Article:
"Above all, we seek to explore the links between concern for the person and for the earth, between natural ecology and social ecology. The web of life is one. Our mistreatment of the natural world diminishes our own dignity and sacredness, not only because we are destroying resources that future generations of humans need, but because we are engaging in actions that contradict what it means to be human. Our tradition calls us to protect the life and dignity of the human person, and it is increasingly clear that this task cannot be separated from the care and defense of all creation."
They affirm that "the overarching moral issue is to achieve during the twenty-first century a just and sustainable world." Did Jesus Have an Ecological Vision?
In bringing the Scriptures to bear on our ecological crisis, have we jumped from the Old Testament to post-biblical (and mainly contemporary) church teaching, and skipped Jesus? Though Jesus of Nazareth did not speak of rain forests and endangered species, he did affirm the essential moral vision of his Jewish heritage, especially with respect to the danger of greed, the secondary place of possessions, the priority of meeting human needs, and nonviolent stewardship of the network of relationships that make up the Reign of God. Maybe the best way to illustrate Jesus' "ecological" vision is to reflect on one of his parables, The Rich Landowner (Luke 12:16-21).
"There was a rich man whose land produced a bountiful harvest. He asked himself, "what shall I do, for I do not have space to store my harvest?" And he said, "This is what I shall do: I shall tear down my barns and build larger ones. There I shall store all my grain and other goods and I shall say to myself, 'Now as for you, you have so many good things stored up for many years, rest, eat, drink, and be merry!'" But God said to him, "You fool, this night your life will be demanded of you; and the things you have prepared, to whom will they belong?" Thus will it be for the one who stores up treasure for himself but is not rich in what matters to God."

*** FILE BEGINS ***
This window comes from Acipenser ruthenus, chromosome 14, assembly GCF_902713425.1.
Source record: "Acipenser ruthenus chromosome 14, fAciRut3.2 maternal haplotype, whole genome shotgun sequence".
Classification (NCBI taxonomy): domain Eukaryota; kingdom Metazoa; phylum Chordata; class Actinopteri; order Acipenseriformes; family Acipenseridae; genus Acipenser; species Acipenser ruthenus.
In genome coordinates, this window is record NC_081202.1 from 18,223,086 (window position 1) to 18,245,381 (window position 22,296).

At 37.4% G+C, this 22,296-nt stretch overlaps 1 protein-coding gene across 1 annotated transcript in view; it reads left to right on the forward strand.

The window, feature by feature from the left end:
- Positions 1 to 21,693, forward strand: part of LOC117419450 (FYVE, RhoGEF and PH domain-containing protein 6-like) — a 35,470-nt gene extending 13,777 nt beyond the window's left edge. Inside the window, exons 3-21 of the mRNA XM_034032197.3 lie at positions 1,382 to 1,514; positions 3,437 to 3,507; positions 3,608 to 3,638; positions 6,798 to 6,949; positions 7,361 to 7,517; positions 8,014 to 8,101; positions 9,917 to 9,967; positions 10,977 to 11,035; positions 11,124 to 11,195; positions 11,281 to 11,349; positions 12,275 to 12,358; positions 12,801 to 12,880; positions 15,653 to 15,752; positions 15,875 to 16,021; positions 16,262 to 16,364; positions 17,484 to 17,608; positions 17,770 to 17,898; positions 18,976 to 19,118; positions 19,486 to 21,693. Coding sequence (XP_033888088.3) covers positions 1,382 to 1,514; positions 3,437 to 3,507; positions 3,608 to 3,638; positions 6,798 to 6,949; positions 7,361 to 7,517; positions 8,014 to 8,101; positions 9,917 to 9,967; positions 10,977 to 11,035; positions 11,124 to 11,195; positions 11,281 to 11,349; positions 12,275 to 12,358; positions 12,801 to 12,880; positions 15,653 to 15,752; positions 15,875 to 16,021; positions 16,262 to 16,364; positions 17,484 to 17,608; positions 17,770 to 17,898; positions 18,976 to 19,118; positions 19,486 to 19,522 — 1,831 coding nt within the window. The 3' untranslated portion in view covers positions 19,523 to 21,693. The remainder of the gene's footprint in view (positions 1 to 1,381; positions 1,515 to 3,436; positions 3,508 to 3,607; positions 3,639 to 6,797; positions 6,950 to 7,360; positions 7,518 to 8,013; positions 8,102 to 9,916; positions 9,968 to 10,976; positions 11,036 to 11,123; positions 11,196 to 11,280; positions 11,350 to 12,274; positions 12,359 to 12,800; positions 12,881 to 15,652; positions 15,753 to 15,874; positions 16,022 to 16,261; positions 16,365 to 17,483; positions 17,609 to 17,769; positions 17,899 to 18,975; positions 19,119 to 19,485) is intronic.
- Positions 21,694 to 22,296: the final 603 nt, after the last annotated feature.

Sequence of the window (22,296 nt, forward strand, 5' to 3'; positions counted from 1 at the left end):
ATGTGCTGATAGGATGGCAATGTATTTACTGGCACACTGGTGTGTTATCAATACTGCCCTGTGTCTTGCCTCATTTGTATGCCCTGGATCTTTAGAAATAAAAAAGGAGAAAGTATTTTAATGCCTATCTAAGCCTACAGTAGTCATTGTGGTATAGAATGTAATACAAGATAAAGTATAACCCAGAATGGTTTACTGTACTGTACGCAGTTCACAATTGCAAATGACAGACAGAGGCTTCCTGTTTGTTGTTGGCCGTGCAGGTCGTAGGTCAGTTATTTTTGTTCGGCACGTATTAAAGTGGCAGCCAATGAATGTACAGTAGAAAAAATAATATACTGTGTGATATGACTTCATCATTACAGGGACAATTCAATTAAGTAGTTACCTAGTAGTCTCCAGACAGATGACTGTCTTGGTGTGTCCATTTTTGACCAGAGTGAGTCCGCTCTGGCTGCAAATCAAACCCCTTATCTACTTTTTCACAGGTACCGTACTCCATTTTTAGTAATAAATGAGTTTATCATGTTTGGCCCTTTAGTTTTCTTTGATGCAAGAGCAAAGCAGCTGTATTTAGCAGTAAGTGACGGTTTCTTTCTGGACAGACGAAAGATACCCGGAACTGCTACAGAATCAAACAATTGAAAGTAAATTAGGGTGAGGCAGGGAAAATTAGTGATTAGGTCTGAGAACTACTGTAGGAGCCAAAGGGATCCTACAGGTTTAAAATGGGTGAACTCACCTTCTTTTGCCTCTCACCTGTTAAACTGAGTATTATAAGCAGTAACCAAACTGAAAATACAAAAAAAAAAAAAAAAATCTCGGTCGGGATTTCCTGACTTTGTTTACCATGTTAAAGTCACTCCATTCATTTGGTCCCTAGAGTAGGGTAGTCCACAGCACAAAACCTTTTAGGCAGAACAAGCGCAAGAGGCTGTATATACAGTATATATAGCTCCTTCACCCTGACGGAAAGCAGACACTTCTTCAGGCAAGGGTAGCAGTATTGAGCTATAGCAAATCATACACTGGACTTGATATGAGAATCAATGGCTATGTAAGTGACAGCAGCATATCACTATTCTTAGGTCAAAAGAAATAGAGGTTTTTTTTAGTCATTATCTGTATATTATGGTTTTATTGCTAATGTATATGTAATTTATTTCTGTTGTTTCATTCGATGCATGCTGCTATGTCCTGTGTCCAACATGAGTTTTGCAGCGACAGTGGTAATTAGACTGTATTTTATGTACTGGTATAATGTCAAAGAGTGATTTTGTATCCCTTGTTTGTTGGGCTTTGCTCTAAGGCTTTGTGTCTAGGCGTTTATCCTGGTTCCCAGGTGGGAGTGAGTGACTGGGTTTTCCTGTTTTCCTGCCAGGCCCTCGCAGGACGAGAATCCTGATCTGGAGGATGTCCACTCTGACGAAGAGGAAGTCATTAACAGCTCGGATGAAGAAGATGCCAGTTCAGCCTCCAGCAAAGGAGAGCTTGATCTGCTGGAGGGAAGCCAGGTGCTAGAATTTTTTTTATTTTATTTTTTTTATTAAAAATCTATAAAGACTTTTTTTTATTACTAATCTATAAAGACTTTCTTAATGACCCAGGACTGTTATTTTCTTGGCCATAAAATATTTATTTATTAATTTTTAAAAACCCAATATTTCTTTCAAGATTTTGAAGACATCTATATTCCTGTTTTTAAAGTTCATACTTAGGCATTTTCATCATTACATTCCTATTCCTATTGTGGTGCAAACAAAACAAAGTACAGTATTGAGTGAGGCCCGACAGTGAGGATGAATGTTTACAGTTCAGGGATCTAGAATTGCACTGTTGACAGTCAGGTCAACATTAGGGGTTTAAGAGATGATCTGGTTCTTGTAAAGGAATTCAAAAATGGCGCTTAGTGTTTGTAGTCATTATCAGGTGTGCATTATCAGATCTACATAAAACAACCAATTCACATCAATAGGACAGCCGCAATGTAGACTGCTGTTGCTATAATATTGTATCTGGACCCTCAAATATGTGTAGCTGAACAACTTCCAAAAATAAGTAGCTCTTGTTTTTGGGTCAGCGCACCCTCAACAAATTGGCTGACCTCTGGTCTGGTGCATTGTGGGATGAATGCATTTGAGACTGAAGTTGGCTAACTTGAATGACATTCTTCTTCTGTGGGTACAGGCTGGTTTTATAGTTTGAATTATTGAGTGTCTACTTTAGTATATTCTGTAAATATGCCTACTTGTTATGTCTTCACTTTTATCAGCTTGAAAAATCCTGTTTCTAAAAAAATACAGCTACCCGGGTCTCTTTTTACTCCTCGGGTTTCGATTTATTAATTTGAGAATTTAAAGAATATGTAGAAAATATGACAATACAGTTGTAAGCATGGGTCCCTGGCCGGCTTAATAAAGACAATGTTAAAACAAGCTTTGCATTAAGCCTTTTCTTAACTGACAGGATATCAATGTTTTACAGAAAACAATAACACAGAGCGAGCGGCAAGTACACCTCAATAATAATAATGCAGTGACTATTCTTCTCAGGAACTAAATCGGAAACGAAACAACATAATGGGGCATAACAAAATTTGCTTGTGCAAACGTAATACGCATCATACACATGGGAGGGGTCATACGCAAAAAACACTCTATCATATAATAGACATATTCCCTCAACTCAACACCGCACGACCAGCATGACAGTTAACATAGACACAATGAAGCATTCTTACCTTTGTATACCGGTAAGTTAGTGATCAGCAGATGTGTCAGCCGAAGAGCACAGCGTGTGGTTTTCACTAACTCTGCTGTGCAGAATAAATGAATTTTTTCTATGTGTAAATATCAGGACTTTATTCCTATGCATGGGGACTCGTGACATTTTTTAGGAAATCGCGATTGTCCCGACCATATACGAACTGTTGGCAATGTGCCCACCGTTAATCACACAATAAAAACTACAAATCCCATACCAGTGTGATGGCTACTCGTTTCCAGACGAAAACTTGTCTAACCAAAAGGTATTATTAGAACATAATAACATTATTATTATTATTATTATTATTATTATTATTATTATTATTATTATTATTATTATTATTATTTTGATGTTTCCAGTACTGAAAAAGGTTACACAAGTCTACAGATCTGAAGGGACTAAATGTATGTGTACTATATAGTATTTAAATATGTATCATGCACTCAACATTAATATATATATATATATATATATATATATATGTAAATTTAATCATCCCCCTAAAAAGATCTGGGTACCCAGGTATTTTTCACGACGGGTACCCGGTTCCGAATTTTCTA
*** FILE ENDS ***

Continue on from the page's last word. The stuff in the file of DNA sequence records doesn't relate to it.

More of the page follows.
In a few quick strokes, Jesus has sketched a cartoon of a person whose selfish greed has led him to break all of the essential covenantal relationships. He has lost touch with the land as gift, arrogating it to himself simply as a possession to be exploited. He has lost touch with the covenant community, seeing the abundant harvest merely as a challenge to maximum acquisition rather than a gift to be shared with his companions at the Creator's table. He has lost touch with his own existence as a gift of God, forgetting that he is a transient steward of a land meant to feed others after him. His monologue indicates that he has come to overlook the fact that his entire life is lived in the caring presence of a Creator who has given him life as a gift to be shared not as a possession to be hoarded.
While the Christian Scriptures may not give us an action plan for ecological problem solving, they do provide a vision that can motivate and guide our work for a just and sustainable world.